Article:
New treatment options for advanced myelofibrosis and other blood malignancies show promise


Few standard treatments have been available for advanced myelofibrosis, a bone marrow disorder characterized by excessive scar tissue that disrupts the normal production of blood cells

But new research conducted by investigators at Sylvester Comprehensive Cancer Center at the University of Miami Miller School of Medicine and collaborating cancer centers indicates that a new type of targeted therapy may offer new treatment options—and hope—for these patients.

Their study results will be shared at ASH 2023, the American Society of Hematology’s annual meeting in San Diego, Dec. 9-12.

“It’s exciting to be part of this multicenter study because we’re seeing some encouraging results for a new type of targeted therapy for advanced myelofibrosis and other blood malignancies,” said Justin M. Watts, M.D., Sylvester hematologist who will be the study’s lead presenter at ASH. “Until now, there have been few standard treatments for these cancers.”

Watts and his collaborators are testing a targeted and orally bioavailable epigenetic inhibitor of Bromodomain and extra-terminal (BET) proteins, which regulate the expression of critical oncoproteins involved in the disease process underlying blood cancers such as myelofibrosis.

Their phase 1, dose-escalation/expansion study is looking at the BET inhibitor known as INCB057643 as a monotherapy for patients with relapsed or refractory myelofibrosis or other advanced blood cancers, and in combination with the JAK inhibitor ruxolitinib for patients with advanced myelofibrosis who had poor results with ruxolitinib as a frontline drug.

Thus far, Watts noted, the results are encouraging. “These investigational agents are proving to be safe, well-tolerated and effective in treating a cluster of symptoms typically seen with myelofibrosis, including fatigue, bone pain, night sweats, enlarged spleen and anemia,” he said.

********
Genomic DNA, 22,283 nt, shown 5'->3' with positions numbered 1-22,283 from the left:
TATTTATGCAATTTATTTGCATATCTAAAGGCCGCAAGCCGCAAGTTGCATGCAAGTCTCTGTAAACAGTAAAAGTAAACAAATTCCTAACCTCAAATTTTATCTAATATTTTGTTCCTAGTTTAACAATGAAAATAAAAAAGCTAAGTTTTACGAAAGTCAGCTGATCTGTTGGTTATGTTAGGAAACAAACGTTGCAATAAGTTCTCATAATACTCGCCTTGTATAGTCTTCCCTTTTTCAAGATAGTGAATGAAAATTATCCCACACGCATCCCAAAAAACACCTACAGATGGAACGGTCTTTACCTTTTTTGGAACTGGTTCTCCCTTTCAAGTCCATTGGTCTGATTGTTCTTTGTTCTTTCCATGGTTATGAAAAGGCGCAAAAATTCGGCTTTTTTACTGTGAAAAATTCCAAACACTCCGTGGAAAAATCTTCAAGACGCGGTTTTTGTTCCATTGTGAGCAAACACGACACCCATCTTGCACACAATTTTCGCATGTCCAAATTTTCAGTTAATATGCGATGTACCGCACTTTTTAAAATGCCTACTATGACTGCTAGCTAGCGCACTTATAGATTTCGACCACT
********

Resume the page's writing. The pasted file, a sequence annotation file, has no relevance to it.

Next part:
Surprisingly, he added, this BET inhibitor appears to treat anemia in some patients, unlike other drugs, including in patients who have failed previous treatment with a JAK inhibitor alone or as a combination therapy.

“That’s really exciting because anemia is often a major problem with these patients, and it usually gets worse, not better, with additional treatment,” he explained. “We’ve had patients who were needing biweekly transfusions become transfusion-independent while on this targeted therapy.”

An additional benefit, Watts said, is that it appears this therapy can be dosed at a level that does not produce the side effects seen with some other BET inhibitors, yet still produce the desired outcomes.

“It really has an unexpectantly good therapeutic window, especially when given in combination with the standard of care drug ruxolitinib,” he said. “We’re seeing good clinical results without the side effects.”

Next steps, he added, are to complete this phase I study in multiple, expanded cohorts for myelofibrosis and other malignancies, and to move to a randomized, phase 3 trial with this BET inhibitor added to ruxolitinib versus a placebo to determine if it improves survival rates among these patients.

“Epigenetic-targeted therapies really work for many of the patients we treat in our clinics, and in general have fewer side than chemotherapy,” Watts said. “And that’s both exciting and gratifying.”

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